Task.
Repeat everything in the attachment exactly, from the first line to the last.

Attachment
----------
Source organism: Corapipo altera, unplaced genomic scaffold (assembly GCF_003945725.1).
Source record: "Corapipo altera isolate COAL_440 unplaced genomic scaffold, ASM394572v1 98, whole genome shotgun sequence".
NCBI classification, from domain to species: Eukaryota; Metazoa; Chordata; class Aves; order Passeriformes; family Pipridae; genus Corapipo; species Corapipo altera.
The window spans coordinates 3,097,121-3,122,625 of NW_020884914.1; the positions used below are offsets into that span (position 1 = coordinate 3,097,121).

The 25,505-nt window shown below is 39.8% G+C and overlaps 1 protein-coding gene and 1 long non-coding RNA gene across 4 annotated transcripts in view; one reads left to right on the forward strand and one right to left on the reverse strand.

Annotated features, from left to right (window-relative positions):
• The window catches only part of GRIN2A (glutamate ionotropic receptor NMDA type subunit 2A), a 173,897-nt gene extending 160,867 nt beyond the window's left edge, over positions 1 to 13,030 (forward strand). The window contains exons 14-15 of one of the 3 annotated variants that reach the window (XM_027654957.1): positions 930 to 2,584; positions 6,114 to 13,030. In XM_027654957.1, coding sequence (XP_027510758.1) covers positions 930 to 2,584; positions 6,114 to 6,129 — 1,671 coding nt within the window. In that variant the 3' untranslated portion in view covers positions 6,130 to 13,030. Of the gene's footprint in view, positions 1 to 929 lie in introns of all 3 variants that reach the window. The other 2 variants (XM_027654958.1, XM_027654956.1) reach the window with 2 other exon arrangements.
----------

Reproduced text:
Source organism: Corapipo altera, unplaced genomic scaffold (assembly GCF_003945725.1).
Source record: "Corapipo altera isolate COAL_440 unplaced genomic scaffold, ASM394572v1 98, whole genome shotgun sequence".
NCBI classification, from domain to species: Eukaryota; Metazoa; Chordata; class Aves; order Passeriformes; family Pipridae; genus Corapipo; species Corapipo altera.
The window spans coordinates 3,097,121-3,122,625 of NW_020884914.1; the positions used below are offsets into that span (position 1 = coordinate 3,097,121).

The 25,505-nt window shown below is 39.8% G+C and overlaps 1 protein-coding gene and 1 long non-coding RNA gene across 4 annotated transcripts in view; one reads left to right on the forward strand and one right to left on the reverse strand.

Annotated features, from left to right (window-relative positions):
• The window catches only part of GRIN2A (glutamate ionotropic receptor NMDA type subunit 2A), a 173,897-nt gene extending 160,867 nt beyond the window's left edge, over positions 1 to 13,030 (forward strand). The window contains exons 14-15 of one of the 3 annotated variants that reach the window (XM_027654957.1): positions 930 to 2,584; positions 6,114 to 13,030. In XM_027654957.1, coding sequence (XP_027510758.1) covers positions 930 to 2,584; positions 6,114 to 6,129 — 1,671 coding nt within the window. In that variant the 3' untranslated portion in view covers positions 6,130 to 13,030. Of the gene's footprint in view, positions 1 to 929 lie in introns of all 3 variants that reach the window. The other 2 variants (XM_027654958.1, XM_027654956.1) reach the window with 2 other exon arrangements.